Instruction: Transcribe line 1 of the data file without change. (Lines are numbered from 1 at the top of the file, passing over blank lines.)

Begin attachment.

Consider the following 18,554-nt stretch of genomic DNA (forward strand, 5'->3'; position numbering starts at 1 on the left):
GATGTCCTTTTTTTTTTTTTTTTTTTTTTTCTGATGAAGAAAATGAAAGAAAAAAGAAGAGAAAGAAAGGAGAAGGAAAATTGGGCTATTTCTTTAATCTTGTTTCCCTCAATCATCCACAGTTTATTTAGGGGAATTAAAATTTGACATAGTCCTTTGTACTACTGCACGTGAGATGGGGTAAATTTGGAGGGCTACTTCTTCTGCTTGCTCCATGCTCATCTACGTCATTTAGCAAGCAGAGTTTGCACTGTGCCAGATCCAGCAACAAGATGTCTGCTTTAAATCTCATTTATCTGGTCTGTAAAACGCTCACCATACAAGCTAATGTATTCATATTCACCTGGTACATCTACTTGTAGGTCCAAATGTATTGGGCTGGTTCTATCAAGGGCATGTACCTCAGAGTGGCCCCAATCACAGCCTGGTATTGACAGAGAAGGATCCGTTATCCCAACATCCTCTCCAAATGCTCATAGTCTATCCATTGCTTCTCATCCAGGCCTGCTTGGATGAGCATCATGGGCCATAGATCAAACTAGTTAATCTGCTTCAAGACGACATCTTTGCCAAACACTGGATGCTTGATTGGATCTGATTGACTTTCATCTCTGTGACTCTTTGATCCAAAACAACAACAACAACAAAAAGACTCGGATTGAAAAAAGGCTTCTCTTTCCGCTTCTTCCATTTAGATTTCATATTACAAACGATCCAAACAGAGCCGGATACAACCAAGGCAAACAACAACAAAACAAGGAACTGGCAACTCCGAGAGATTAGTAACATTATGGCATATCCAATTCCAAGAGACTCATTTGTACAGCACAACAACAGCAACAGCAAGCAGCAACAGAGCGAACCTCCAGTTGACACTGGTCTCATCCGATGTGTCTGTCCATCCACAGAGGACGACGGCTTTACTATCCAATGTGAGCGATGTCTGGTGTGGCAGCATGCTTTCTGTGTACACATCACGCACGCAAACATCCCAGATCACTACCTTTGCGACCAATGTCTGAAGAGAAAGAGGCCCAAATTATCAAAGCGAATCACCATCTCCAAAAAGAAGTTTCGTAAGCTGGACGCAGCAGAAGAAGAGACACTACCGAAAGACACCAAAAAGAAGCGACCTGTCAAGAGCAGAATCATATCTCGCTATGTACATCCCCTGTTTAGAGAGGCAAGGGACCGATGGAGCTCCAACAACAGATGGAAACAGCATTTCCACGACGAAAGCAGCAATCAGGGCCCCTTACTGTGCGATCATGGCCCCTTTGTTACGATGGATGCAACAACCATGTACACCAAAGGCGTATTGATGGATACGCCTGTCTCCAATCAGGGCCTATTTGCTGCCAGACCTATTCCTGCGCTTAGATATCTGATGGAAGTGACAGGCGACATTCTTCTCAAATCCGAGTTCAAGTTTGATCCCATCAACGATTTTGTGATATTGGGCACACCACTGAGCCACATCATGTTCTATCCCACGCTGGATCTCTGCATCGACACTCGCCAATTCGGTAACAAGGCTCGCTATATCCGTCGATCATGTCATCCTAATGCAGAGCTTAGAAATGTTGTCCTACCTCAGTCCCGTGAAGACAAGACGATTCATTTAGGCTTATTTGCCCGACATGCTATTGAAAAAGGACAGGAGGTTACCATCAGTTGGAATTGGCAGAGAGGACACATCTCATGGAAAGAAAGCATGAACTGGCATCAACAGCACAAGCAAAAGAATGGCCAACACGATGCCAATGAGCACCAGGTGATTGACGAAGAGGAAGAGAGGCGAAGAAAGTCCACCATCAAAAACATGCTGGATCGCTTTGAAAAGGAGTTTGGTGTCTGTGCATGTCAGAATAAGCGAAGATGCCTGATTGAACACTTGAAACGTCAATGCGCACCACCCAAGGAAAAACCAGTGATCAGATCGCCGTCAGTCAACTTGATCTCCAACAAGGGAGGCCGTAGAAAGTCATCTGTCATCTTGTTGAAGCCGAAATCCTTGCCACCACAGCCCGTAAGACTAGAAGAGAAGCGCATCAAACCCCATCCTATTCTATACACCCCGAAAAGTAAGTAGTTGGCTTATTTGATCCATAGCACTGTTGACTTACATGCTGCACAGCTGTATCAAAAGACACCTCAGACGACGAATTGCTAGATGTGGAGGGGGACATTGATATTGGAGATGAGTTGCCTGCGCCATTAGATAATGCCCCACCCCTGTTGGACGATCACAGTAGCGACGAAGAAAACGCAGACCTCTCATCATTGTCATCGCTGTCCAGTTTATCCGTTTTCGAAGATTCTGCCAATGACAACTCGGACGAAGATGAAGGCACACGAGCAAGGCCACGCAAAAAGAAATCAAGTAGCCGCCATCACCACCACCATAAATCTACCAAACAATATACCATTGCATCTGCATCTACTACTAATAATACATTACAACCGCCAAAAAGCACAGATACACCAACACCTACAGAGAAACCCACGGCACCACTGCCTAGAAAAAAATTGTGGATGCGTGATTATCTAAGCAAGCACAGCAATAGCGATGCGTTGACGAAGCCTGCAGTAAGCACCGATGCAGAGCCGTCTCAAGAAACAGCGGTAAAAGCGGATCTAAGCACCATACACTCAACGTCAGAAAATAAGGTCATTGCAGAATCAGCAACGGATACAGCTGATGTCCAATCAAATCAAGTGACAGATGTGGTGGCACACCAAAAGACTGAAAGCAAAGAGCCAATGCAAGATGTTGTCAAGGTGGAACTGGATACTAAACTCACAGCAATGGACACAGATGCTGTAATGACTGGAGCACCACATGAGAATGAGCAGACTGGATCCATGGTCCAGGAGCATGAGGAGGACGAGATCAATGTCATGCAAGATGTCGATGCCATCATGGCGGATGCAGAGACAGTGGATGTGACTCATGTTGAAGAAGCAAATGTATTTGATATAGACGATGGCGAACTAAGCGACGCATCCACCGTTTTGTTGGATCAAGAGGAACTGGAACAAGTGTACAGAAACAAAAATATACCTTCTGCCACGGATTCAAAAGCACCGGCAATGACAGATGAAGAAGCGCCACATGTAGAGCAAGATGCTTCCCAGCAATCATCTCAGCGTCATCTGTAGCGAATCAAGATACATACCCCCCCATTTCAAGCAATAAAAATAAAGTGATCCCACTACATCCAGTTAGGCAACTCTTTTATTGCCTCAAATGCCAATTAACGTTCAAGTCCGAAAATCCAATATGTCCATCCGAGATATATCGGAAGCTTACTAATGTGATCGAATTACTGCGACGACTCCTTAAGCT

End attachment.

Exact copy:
Consider the following 18,554-nt stretch of genomic DNA (forward strand, 5'->3'; position numbering starts at 1 on the left):